The BIAS team has done a remarkable job in a short period of designing and implementing 15 tests of low-cost behavioral interventions to improve the efficacy of key U.S. poverty alleviation policies using rigorous randomized controlled trials. I found several of the results of the behavioral interventions to be striking. The first is the larger impacts of outreach and reminders (in the BIAS interventions in Texas and Washington) for inducing one-time applications for child support order modifications among incarcerated noncustodial parents (that appear to be clearly in their interest) than for reminders trying to increase actual child support payments by those parents.
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It seems that behavioral nudges (defined as subtle and modest changes that help improve individual decision making), reminders, or information are not going to be sufficient to have large impacts on compliance when individuals don’t have the financial resources to comply or don’t view the required payments to be “legitimate.”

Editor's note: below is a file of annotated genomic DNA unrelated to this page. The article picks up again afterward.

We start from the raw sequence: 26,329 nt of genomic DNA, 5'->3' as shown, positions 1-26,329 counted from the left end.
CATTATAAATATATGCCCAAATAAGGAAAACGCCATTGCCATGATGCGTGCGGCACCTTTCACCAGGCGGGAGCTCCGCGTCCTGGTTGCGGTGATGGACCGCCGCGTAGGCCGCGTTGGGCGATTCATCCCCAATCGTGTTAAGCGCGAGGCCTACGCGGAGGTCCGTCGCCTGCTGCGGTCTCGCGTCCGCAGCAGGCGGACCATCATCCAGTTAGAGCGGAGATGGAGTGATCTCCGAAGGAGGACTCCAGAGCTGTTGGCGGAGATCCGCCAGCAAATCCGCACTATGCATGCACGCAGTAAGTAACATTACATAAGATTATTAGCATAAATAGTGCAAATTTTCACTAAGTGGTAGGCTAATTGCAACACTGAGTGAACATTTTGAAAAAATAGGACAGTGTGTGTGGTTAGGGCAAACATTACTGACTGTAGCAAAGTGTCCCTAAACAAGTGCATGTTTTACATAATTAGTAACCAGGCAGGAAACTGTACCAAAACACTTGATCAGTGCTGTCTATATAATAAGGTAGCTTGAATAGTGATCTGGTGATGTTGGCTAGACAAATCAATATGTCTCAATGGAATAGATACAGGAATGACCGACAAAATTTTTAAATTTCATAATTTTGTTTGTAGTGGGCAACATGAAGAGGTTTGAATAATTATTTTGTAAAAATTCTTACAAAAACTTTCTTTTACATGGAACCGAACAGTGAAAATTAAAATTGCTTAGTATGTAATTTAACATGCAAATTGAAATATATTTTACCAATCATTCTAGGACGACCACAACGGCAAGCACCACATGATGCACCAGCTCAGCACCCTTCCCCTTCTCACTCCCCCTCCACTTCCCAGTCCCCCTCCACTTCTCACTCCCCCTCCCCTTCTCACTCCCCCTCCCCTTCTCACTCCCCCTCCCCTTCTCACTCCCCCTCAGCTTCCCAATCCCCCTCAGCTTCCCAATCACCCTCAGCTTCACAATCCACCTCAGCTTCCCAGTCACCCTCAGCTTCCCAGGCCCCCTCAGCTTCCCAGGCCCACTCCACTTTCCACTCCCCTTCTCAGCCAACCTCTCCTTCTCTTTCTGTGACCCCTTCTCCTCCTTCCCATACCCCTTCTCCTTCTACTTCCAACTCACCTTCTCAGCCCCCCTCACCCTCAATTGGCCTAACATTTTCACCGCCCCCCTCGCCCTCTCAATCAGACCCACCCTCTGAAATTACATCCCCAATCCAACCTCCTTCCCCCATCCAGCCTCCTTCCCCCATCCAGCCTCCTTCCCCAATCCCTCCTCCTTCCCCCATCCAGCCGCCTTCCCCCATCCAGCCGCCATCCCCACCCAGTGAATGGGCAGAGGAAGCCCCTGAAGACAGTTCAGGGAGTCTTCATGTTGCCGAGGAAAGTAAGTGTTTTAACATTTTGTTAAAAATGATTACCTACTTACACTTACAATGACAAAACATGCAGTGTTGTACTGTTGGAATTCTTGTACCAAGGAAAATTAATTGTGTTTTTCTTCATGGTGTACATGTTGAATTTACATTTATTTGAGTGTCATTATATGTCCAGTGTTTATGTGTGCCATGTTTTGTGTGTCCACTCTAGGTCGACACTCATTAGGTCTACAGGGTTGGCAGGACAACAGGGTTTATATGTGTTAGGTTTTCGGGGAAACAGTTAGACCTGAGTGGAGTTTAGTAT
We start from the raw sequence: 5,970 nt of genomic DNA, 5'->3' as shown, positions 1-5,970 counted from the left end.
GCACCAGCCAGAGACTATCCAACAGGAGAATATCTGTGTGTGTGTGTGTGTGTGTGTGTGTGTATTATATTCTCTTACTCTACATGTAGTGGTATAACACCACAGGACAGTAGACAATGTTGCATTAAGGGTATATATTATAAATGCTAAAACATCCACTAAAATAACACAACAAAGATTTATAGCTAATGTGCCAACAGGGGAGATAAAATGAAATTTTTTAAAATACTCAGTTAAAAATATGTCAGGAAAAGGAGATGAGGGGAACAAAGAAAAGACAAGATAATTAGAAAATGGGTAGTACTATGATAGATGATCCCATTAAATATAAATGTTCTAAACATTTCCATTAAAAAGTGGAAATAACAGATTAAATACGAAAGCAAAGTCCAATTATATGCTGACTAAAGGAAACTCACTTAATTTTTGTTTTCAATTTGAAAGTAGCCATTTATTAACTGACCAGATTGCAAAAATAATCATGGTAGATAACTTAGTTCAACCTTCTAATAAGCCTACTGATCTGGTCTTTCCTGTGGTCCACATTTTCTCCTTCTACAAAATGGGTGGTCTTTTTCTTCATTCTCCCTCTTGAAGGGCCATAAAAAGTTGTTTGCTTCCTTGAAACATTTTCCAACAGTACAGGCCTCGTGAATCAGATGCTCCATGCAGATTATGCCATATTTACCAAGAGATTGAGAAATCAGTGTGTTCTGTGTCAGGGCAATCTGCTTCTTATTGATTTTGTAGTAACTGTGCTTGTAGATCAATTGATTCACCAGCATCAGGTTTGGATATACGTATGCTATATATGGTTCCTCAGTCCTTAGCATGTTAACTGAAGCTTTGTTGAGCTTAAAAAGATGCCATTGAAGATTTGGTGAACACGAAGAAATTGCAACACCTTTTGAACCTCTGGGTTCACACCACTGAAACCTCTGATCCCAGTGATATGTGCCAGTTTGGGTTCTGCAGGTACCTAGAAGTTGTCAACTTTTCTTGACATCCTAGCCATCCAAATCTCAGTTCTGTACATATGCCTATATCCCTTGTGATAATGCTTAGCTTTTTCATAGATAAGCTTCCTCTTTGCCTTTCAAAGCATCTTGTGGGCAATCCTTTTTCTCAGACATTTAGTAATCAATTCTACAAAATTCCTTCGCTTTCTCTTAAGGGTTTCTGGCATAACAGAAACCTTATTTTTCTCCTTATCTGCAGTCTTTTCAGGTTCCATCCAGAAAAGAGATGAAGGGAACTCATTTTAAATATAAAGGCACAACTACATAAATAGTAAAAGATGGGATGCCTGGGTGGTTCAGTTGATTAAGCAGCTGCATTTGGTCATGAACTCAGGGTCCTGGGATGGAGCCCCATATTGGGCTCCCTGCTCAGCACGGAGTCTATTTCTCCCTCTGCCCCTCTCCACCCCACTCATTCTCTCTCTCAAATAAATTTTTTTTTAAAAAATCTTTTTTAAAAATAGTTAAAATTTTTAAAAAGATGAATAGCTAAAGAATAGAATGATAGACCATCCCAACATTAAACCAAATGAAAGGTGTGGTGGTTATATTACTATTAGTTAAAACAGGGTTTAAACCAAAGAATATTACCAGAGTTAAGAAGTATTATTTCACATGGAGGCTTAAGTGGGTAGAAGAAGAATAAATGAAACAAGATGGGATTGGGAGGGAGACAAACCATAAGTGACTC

Read the full article by Lawrence Katz about human services from mdrc.org
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